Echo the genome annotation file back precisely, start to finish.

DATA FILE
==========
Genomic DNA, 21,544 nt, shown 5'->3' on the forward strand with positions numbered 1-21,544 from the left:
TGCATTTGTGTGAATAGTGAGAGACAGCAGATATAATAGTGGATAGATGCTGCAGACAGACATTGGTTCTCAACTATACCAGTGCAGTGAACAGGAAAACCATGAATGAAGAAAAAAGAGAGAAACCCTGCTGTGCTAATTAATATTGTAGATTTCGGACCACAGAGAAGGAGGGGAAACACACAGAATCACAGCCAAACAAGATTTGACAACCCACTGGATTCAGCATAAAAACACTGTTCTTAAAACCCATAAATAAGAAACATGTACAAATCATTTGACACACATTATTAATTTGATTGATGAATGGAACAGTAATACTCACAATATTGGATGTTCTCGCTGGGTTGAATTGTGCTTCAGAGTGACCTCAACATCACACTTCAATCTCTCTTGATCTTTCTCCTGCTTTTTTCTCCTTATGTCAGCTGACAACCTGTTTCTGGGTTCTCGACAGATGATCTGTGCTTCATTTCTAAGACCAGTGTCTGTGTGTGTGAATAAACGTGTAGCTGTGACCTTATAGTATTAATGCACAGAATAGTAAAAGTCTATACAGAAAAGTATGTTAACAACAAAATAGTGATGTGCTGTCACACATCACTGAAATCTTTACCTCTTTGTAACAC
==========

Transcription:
Genomic DNA, 21,544 nt, shown 5'->3' on the forward strand with positions numbered 1-21,544 from the left:
TGCATTTGTGTGAATAGTGAGAGACAGCAGATATAATAGTGGATAGATGCTGCAGACAGACATTGGTTCTCAACTATACCAGTGCAGTGAACAGGAAAACCATGAATGAAGAAAAAAGAGAGAAACCCTGCTGTGCTAATTAATATTGTAGATTTCGGACCACAGAGAAGGAGGGGAAACACACAGAATCACAGCCAAACAAGATTTGACAACCCACTGGATTCAGCATAAAAACACTGTTCTTAAAACCCATAAATAAGAAACATGTACAAATCATTTGACACACATTATTAATTTGATTGATGAATGGAACAGTAATACTCACAATATTGGATGTTCTCGCTGGGTTGAATTGTGCTTCAGAGTGACCTCAACATCACACTTCAATCTCTCTTGATCTTTCTCCTGCTTTTTTCTCCTTATGTCAGCTGACAACCTGTTTCTGGGTTCTCGACAGATGATCTGTGCTTCATTTCTAAGACCAGTGTCTGTGTGTGTGAATAAACGTGTAGCTGTGACCTTATAGTATTAATGCACAGAATAGTAAAAGTCTATACAGAAAAGTATGTTAACAACAAAATAGTGATGTGCTGTCACACATCACTGAAATCTTTACCTCTTTGTAACAC